Prologue: Dawn in Montpellier
It was dark when we left our apartment at five in the morning, a Wednesday in mid-July, this time of year already warm even in the early morning. Daysacks over our shoulders, we walked our rolling luggage across the white tile of the nearly deserted Place Comedie to the taxi stand by the Opera House. Annie had arranged for a private taxi to take us to the airport – we were departing too early to take the shuttle bus. A long day ahead: Montpellier to Paris to Shanghai to Chiang Mai. Our driver was waiting, and the first leg of our trip began in a new BMW, a collection of leather and engineering whose price I reckoned could support our family for two or three years. A car is nothing more than a glorified appliance, yet the moment I sat down in this BMW, it felt like more than a toaster or vacuum cleaner. If it had to be an appliance, then this was like one of those expensive Swiss espresso machines – you just know that the coffee will be perfect: black and strong without being bitter. But really, the experience was closer to the time a blizzard closed the west bound highway to eastern British Columbia, and because all the other, cheaper hotels were already full, we stayed at the Post Hotel in Lake Louise. The Post Hotel is one of those Relai$ and Chateaux ($wiss owned) places: every a$pect of the experience, from the linen$ to the haute cui$ine to the Groth on the wine li$t to cigar room where you u$e cedar chip$ to light the Cuban cigar$ – it all makes you realize it would be pretty nice to be rich.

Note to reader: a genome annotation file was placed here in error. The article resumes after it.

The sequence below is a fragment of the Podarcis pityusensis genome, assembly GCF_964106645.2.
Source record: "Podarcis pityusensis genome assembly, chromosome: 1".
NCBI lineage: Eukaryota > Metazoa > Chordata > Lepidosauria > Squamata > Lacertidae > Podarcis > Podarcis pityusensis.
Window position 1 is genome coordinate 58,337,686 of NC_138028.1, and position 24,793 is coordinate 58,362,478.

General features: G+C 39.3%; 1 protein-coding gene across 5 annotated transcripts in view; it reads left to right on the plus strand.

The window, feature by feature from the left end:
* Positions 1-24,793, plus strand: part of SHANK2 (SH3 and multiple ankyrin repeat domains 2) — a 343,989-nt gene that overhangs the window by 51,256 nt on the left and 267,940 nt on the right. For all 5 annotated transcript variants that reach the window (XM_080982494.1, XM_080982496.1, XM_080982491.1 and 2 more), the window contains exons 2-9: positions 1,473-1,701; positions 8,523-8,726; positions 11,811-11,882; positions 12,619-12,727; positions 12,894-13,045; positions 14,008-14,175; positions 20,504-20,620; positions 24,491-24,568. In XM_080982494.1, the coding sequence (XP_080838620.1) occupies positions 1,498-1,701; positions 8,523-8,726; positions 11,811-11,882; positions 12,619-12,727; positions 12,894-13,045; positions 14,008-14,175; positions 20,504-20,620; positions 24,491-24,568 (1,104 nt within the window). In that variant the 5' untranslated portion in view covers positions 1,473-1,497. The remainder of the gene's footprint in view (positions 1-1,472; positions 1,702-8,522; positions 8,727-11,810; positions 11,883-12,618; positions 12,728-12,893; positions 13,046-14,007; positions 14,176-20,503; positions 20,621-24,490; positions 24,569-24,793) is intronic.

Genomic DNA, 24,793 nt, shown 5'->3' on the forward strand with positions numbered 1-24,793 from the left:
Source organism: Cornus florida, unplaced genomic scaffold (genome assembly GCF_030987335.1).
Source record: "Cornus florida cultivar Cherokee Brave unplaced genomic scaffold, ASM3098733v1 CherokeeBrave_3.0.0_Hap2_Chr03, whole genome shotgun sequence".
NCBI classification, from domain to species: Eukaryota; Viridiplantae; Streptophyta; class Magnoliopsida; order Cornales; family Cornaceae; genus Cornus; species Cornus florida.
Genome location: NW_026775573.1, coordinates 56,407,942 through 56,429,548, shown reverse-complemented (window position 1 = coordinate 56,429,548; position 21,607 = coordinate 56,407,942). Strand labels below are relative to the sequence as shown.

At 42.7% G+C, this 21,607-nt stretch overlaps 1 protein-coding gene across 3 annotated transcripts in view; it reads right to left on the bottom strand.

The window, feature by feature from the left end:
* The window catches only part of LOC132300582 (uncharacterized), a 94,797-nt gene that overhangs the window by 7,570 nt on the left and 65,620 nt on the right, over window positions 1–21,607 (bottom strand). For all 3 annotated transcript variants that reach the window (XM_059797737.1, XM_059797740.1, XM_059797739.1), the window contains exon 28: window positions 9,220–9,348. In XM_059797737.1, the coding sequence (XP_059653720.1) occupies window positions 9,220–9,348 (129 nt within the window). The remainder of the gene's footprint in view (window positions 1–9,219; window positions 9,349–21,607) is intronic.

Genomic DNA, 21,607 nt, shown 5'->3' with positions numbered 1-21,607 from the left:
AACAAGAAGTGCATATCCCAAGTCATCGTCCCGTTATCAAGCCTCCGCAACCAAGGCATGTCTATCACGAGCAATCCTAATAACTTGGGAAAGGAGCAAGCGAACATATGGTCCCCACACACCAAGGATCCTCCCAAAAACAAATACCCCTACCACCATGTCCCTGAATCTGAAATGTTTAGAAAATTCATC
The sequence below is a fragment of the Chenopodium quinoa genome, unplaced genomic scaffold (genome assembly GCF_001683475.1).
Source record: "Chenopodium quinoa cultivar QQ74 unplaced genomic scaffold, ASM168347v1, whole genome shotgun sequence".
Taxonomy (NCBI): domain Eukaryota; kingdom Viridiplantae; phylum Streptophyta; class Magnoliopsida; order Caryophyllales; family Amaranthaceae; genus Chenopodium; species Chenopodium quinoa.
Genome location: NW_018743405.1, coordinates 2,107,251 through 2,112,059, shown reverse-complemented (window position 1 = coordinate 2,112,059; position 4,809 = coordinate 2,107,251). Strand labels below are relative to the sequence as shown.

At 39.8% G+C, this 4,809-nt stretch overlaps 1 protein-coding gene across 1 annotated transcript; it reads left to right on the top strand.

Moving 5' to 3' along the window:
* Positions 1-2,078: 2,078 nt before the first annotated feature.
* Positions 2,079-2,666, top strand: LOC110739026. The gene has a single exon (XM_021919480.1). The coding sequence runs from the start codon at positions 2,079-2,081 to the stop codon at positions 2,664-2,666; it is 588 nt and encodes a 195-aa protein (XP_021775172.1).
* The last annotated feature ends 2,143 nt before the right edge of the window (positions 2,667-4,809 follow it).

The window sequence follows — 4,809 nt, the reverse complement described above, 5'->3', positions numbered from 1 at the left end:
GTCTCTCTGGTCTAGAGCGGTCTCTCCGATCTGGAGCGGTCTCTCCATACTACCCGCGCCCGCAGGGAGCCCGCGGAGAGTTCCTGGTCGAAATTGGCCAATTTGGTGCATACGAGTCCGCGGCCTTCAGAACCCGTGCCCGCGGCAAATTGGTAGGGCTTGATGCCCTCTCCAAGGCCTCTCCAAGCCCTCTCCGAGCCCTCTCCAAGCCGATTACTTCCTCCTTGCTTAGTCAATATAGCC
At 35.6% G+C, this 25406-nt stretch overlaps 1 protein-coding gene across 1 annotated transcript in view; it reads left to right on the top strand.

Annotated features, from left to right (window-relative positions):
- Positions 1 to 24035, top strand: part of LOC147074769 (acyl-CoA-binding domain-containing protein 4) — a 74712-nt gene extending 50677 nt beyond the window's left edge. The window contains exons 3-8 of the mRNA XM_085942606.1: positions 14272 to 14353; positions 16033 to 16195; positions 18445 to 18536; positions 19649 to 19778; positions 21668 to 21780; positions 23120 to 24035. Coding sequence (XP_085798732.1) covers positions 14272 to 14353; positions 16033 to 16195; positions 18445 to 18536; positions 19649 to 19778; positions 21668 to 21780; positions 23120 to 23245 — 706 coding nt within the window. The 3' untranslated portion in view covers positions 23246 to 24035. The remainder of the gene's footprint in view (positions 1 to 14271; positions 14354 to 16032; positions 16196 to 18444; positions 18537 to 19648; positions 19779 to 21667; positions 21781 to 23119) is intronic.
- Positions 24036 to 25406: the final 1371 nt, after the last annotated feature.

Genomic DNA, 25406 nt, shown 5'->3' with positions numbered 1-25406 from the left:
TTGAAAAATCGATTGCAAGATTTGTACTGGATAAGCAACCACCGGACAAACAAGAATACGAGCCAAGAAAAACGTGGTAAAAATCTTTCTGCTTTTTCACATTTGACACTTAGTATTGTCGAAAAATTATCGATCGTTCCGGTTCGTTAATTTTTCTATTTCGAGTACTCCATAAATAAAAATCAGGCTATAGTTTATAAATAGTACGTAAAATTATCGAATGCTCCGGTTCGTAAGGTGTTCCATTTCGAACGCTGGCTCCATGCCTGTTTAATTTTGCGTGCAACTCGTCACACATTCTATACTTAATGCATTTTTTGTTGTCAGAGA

Certainly there were worse ways to start a vacation than in a new, high end BMW.
What’s in a name?
When I first heard there was a company named Uber, my initial thought was what a bad name. Uber is obviously German, and the way my mind works was the first thing I thought of was Deutschland über Alles (Germany above all or Germany over everything), a refrain from old version of the German national anthem, that might have had nationalist, fascist, and even Nazi undertones. I also wondered if the Uber company used an umlaut in their spelling, making the name Über. They don’t.
It’s not that I dislike Germans or Germany, quite the opposite: I studied German at the university, lived in Germany for a year, and over the years have been madly in love with one or two of them (not at the same time).